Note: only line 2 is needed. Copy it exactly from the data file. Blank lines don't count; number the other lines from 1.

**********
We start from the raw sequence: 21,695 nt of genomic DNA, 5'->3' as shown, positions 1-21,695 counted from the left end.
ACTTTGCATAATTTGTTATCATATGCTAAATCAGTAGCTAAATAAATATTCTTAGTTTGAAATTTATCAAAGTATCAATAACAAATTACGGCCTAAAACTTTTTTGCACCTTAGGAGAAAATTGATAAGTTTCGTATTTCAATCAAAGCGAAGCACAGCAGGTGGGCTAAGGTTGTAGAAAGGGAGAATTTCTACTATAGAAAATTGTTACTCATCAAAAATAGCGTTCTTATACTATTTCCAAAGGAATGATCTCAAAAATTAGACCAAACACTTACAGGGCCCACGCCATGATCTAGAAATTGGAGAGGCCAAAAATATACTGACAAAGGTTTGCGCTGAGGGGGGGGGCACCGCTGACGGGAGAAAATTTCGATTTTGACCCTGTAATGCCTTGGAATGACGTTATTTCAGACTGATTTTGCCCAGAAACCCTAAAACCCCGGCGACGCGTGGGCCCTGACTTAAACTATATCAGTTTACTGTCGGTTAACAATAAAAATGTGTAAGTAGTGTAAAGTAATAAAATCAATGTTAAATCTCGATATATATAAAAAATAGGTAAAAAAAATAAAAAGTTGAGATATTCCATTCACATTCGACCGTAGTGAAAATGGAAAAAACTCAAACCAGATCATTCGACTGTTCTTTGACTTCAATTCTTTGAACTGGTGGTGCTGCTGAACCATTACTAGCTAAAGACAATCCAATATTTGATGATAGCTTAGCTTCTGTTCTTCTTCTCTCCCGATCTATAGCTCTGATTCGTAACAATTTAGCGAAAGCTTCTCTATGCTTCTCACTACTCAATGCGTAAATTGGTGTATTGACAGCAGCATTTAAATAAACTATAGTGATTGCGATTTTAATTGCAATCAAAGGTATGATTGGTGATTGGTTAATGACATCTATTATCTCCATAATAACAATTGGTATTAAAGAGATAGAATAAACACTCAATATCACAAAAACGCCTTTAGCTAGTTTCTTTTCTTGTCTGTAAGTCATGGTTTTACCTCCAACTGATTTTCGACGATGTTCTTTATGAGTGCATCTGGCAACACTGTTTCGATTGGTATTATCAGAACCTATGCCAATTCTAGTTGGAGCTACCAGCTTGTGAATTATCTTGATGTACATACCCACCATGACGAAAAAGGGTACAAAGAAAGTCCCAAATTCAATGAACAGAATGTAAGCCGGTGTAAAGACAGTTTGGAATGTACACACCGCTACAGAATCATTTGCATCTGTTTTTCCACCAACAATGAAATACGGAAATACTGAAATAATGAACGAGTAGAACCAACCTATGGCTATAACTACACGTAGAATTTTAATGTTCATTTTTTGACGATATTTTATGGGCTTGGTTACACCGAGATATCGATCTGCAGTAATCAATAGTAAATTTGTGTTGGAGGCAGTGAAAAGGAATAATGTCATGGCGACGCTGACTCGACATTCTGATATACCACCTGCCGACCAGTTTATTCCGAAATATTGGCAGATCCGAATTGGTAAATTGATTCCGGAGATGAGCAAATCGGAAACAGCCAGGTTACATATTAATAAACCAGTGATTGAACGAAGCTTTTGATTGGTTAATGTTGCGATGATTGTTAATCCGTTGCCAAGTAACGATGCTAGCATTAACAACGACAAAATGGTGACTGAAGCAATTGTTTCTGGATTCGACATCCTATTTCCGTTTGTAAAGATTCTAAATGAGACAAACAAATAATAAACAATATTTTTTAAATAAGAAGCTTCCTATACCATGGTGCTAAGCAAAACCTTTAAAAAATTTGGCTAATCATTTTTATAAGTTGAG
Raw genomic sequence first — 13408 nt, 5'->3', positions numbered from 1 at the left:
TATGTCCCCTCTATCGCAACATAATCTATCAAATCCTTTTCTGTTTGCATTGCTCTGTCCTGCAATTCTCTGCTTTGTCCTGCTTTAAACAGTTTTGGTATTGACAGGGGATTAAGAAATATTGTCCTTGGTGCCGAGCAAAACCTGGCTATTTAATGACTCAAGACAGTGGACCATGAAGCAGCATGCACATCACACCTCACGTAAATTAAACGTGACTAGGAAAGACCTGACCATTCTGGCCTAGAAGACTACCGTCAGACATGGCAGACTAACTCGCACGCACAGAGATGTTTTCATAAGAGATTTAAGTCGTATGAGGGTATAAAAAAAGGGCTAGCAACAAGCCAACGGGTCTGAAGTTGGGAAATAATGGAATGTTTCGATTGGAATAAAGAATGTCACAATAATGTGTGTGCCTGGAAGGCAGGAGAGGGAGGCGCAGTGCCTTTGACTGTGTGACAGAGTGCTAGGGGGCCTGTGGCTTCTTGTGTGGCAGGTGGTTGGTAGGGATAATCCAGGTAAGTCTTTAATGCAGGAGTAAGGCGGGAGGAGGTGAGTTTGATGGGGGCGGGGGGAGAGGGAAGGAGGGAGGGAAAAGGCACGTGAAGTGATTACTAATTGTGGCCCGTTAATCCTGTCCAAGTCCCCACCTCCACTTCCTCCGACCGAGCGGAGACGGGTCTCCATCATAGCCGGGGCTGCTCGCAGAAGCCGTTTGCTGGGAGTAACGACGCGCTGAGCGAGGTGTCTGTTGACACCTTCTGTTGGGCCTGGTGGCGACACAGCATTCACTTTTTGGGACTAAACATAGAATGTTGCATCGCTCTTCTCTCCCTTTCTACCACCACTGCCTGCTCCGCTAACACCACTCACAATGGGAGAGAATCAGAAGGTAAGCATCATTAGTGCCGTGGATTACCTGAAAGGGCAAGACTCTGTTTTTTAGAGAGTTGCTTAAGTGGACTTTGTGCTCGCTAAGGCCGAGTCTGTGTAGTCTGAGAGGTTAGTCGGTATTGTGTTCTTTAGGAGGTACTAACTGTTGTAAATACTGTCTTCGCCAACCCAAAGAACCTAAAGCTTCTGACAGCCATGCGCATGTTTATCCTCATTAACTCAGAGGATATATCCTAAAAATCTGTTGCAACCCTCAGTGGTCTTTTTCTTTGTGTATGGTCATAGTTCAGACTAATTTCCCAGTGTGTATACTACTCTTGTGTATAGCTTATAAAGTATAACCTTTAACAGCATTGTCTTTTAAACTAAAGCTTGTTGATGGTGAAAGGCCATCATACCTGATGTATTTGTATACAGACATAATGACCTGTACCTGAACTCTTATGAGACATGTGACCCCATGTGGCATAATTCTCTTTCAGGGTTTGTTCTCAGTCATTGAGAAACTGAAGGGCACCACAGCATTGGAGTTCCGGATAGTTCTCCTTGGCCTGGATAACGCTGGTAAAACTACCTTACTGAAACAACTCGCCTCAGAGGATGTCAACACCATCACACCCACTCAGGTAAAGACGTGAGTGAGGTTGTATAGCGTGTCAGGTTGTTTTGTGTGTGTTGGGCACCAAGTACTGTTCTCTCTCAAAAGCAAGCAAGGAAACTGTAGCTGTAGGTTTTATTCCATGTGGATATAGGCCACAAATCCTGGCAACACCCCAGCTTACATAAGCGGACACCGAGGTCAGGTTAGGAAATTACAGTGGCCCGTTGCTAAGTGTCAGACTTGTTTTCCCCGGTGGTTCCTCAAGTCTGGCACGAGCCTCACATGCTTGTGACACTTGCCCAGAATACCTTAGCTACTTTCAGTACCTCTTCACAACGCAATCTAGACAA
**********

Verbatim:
ACTTTGCATAATTTGTTATCATATGCTAAATCAGTAGCTAAATAAATATTCTTAGTTTGAAATTTATCAAAGTATCAATAACAAATTACGGCCTAAAACTTTTTTGCACCTTAGGAGAAAATTGATAAGTTTCGTATTTCAATCAAAGCGAAGCACAGCAGGTGGGCTAAGGTTGTAGAAAGGGAGAATTTCTACTATAGAAAATTGTTACTCATCAAAAATAGCGTTCTTATACTATTTCCAAAGGAATGATCTCAAAAATTAGACCAAACACTTACAGGGCCCACGCCATGATCTAGAAATTGGAGAGGCCAAAAATATACTGACAAAGGTTTGCGCTGAGGGGGGGGGCACCGCTGACGGGAGAAAATTTCGATTTTGACCCTGTAATGCCTTGGAATGACGTTATTTCAGACTGATTTTGCCCAGAAACCCTAAAACCCCGGCGACGCGTGGGCCCTGACTTAAACTATATCAGTTTACTGTCGGTTAACAATAAAAATGTGTAAGTAGTGTAAAGTAATAAAATCAATGTTAAATCTCGATATATATAAAAAATAGGTAAAAAAAATAAAAAGTTGAGATATTCCATTCACATTCGACCGTAGTGAAAATGGAAAAAACTCAAACCAGATCATTCGACTGTTCTTTGACTTCAATTCTTTGAACTGGTGGTGCTGCTGAACCATTACTAGCTAAAGACAATCCAATATTTGATGATAGCTTAGCTTCTGTTCTTCTTCTCTCCCGATCTATAGCTCTGATTCGTAACAATTTAGCGAAAGCTTCTCTATGCTTCTCACTACTCAATGCGTAAATTGGTGTATTGACAGCAGCATTTAAATAAACTATAGTGATTGCGATTTTAATTGCAATCAAAGGTATGATTGGTGATTGGTTAATGACATCTATTATCTCCATAATAACAATTGGTATTAAAGAGATAGAATAAACACTCAATATCACAAAAACGCCTTTAGCTAGTTTCTTTTCTTGTCTGTAAGTCATGGTTTTACCTCCAACTGATTTTCGACGATGTTCTTTATGAGTGCATCTGGCAACACTGTTTCGATTGGTATTATCAGAACCTATGCCAATTCTAGTTGGAGCTACCAGCTTGTGAATTATCTTGATGTACATACCCACCATGACGAAAAAGGGTACAAAGAAAGTCCCAAATTCAATGAACAGAATGTAAGCCGGTGTAAAGACAGTTTGGAATGTACACACCGCTACAGAATCATTTGCATCTGTTTTTCCACCAACAATGAAATACGGAAATACTGAAATAATGAACGAGTAGAACCAACCTATGGCTATAACTACACGTAGAATTTTAATGTTCATTTTTTGACGATATTTTATGGGCTTGGTTACACCGAGATATCGATCTGCAGTAATCAATAGTAAATTTGTGTTGGAGGCAGTGAAAAGGAATAATGTCATGGCGACGCTGACTCGACATTCTGATATACCACCTGCCGACCAGTTTATTCCGAAATATTGGCAGATCCGAATTGGTAAATTGATTCCGGAGATGAGCAAATCGGAAACAGCCAGGTTACATATTAATAAACCAGTGATTGAACGAAGCTTTTGATTGGTTAATGTTGCGATGATTGTTAATCCGTTGCCAAGTAACGATGCTAGCATTAACAACGACAAAATGGTGACTGAAGCAATTGTTTCTGGATTCGACATCCTATTTCCGTTTGTAAAGATTCTAAATGAGACAAACAAATAATAAACAATATTTTTTAAATAAGAAGCTTCCTATACCATGGTGCTAAGCAAAACCTTTAAAAAATTTGGCTAATCATTTTTATAAGTTGAG